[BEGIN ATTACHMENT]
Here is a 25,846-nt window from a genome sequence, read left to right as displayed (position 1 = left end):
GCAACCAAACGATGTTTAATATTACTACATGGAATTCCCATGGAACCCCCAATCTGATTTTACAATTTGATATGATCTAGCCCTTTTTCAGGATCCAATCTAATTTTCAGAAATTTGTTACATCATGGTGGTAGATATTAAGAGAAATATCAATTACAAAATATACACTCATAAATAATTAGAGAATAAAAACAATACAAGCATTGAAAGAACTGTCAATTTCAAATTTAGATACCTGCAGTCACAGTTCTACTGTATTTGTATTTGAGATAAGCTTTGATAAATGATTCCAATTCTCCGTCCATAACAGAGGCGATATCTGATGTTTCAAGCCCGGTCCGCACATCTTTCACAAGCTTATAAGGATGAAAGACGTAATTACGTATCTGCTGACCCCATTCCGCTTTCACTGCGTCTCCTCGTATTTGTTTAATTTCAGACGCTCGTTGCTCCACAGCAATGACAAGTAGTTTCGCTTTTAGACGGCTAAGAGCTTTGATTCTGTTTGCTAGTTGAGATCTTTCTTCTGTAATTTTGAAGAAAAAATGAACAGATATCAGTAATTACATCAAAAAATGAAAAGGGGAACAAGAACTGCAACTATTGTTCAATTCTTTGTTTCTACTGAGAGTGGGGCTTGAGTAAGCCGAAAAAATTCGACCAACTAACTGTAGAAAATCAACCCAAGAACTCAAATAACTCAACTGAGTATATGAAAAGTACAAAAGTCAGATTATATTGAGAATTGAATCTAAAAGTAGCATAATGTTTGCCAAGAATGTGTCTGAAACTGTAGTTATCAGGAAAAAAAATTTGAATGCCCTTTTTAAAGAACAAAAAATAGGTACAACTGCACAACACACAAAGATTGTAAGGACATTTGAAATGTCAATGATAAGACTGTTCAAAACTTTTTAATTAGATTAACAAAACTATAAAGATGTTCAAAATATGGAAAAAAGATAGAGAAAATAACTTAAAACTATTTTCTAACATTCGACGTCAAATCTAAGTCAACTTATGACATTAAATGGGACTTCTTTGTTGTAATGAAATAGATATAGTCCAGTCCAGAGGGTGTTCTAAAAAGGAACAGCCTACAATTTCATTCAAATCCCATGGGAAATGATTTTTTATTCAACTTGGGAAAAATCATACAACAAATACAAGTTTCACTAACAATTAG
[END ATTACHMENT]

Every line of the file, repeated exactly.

Here is a 25,846-nt window from a genome sequence, read left to right as displayed (position 1 = left end):
GCAACCAAACGATGTTTAATATTACTACATGGAATTCCCATGGAACCCCCAATCTGATTTTACAATTTGATATGATCTAGCCCTTTTTCAGGATCCAATCTAATTTTCAGAAATTTGTTACATCATGGTGGTAGATATTAAGAGAAATATCAATTACAAAATATACACTCATAAATAATTAGAGAATAAAAACAATACAAGCATTGAAAGAACTGTCAATTTCAAATTTAGATACCTGCAGTCACAGTTCTACTGTATTTGTATTTGAGATAAGCTTTGATAAATGATTCCAATTCTCCGTCCATAACAGAGGCGATATCTGATGTTTCAAGCCCGGTCCGCACATCTTTCACAAGCTTATAAGGATGAAAGACGTAATTACGTATCTGCTGACCCCATTCCGCTTTCACTGCGTCTCCTCGTATTTGTTTAATTTCAGACGCTCGTTGCTCCACAGCAATGACAAGTAGTTTCGCTTTTAGACGGCTAAGAGCTTTGATTCTGTTTGCTAGTTGAGATCTTTCTTCTGTAATTTTGAAGAAAAAATGAACAGATATCAGTAATTACATCAAAAAATGAAAAGGGGAACAAGAACTGCAACTATTGTTCAATTCTTTGTTTCTACTGAGAGTGGGGCTTGAGTAAGCCGAAAAAATTCGACCAACTAACTGTAGAAAATCAACCCAAGAACTCAAATAACTCAACTGAGTATATGAAAAGTACAAAAGTCAGATTATATTGAGAATTGAATCTAAAAGTAGCATAATGTTTGCCAAGAATGTGTCTGAAACTGTAGTTATCAGGAAAAAAAATTTGAATGCCCTTTTTAAAGAACAAAAAATAGGTACAACTGCACAACACACAAAGATTGTAAGGACATTTGAAATGTCAATGATAAGACTGTTCAAAACTTTTTAATTAGATTAACAAAACTATAAAGATGTTCAAAATATGGAAAAAAGATAGAGAAAATAACTTAAAACTATTTTCTAACATTCGACGTCAAATCTAAGTCAACTTATGACATTAAATGGGACTTCTTTGTTGTAATGAAATAGATATAGTCCAGTCCAGAGGGTGTTCTAAAAAGGAACAGCCTACAATTTCATTCAAATCCCATGGGAAATGATTTTTTATTCAACTTGGGAAAAATCATACAACAAATACAAGTTTCACTAACAATTAG